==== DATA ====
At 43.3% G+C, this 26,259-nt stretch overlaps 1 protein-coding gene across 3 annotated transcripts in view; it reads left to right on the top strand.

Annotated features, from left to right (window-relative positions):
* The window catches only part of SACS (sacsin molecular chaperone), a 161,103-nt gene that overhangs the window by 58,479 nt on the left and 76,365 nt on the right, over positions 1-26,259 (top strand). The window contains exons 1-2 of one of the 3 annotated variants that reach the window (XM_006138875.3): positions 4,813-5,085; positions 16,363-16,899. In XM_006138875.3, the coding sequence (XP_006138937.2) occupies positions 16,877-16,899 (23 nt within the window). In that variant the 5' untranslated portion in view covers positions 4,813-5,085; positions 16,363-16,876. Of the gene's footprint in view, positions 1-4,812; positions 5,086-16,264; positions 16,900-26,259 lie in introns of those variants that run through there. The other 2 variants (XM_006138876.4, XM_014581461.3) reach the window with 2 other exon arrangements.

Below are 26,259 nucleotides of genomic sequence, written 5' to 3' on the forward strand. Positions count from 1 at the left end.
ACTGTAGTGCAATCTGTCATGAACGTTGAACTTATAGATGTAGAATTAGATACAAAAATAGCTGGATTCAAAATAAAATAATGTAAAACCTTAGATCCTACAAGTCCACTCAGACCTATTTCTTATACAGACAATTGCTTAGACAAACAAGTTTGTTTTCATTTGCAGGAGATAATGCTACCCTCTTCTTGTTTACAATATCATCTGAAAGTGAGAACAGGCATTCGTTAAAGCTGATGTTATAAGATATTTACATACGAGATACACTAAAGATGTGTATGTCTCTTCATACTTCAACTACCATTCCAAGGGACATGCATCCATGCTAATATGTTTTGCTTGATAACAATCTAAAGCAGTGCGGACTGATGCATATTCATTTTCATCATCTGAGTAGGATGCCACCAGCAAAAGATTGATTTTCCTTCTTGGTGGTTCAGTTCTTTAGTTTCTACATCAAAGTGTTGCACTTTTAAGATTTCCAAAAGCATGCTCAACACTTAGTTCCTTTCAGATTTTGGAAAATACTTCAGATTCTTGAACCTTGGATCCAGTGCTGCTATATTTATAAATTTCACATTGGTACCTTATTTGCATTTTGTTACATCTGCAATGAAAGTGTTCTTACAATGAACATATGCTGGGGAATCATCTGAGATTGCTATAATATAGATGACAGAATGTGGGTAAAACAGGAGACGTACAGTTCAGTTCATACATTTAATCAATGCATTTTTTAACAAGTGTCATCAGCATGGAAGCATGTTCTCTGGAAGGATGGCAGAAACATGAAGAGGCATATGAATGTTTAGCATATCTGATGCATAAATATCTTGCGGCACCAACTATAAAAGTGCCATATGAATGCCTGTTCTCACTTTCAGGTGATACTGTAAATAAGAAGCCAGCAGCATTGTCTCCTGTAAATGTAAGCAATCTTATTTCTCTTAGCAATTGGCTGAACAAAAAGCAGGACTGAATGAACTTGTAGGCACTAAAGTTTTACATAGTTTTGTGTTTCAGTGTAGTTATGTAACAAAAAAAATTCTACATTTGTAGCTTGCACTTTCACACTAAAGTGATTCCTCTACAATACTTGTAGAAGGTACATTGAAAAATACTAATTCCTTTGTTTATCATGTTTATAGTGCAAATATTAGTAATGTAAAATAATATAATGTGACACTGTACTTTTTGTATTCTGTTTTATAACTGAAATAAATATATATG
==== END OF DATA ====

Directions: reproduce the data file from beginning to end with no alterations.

At 43.3% G+C, this 26,259-nt stretch overlaps 1 protein-coding gene across 3 annotated transcripts in view; it reads left to right on the top strand.

Annotated features, from left to right (window-relative positions):
* The window catches only part of SACS (sacsin molecular chaperone), a 161,103-nt gene that overhangs the window by 58,479 nt on the left and 76,365 nt on the right, over positions 1-26,259 (top strand). The window contains exons 1-2 of one of the 3 annotated variants that reach the window (XM_006138875.3): positions 4,813-5,085; positions 16,363-16,899. In XM_006138875.3, the coding sequence (XP_006138937.2) occupies positions 16,877-16,899 (23 nt within the window). In that variant the 5' untranslated portion in view covers positions 4,813-5,085; positions 16,363-16,876. Of the gene's footprint in view, positions 1-4,812; positions 5,086-16,264; positions 16,900-26,259 lie in introns of those variants that run through there. The other 2 variants (XM_006138876.4, XM_014581461.3) reach the window with 2 other exon arrangements.

Below are 26,259 nucleotides of genomic sequence, written 5' to 3' on the forward strand. Positions count from 1 at the left end.
ACTGTAGTGCAATCTGTCATGAACGTTGAACTTATAGATGTAGAATTAGATACAAAAATAGCTGGATTCAAAATAAAATAATGTAAAACCTTAGATCCTACAAGTCCACTCAGACCTATTTCTTATACAGACAATTGCTTAGACAAACAAGTTTGTTTTCATTTGCAGGAGATAATGCTACCCTCTTCTTGTTTACAATATCATCTGAAAGTGAGAACAGGCATTCGTTAAAGCTGATGTTATAAGATATTTACATACGAGATACACTAAAGATGTGTATGTCTCTTCATACTTCAACTACCATTCCAAGGGACATGCATCCATGCTAATATGTTTTGCTTGATAACAATCTAAAGCAGTGCGGACTGATGCATATTCATTTTCATCATCTGAGTAGGATGCCACCAGCAAAAGATTGATTTTCCTTCTTGGTGGTTCAGTTCTTTAGTTTCTACATCAAAGTGTTGCACTTTTAAGATTTCCAAAAGCATGCTCAACACTTAGTTCCTTTCAGATTTTGGAAAATACTTCAGATTCTTGAACCTTGGATCCAGTGCTGCTATATTTATAAATTTCACATTGGTACCTTATTTGCATTTTGTTACATCTGCAATGAAAGTGTTCTTACAATGAACATATGCTGGGGAATCATCTGAGATTGCTATAATATAGATGACAGAATGTGGGTAAAACAGGAGACGTACAGTTCAGTTCATACATTTAATCAATGCATTTTTTAACAAGTGTCATCAGCATGGAAGCATGTTCTCTGGAAGGATGGCAGAAACATGAAGAGGCATATGAATGTTTAGCATATCTGATGCATAAATATCTTGCGGCACCAACTATAAAAGTGCCATATGAATGCCTGTTCTCACTTTCAGGTGATACTGTAAATAAGAAGCCAGCAGCATTGTCTCCTGTAAATGTAAGCAATCTTATTTCTCTTAGCAATTGGCTGAACAAAAAGCAGGACTGAATGAACTTGTAGGCACTAAAGTTTTACATAGTTTTGTGTTTCAGTGTAGTTATGTAACAAAAAAAATTCTACATTTGTAGCTTGCACTTTCACACTAAAGTGATTCCTCTACAATACTTGTAGAAGGTACATTGAAAAATACTAATTCCTTTGTTTATCATGTTTATAGTGCAAATATTAGTAATGTAAAATAATATAATGTGACACTGTACTTTTTGTATTCTGTTTTATAACTGAAATAAATATATATG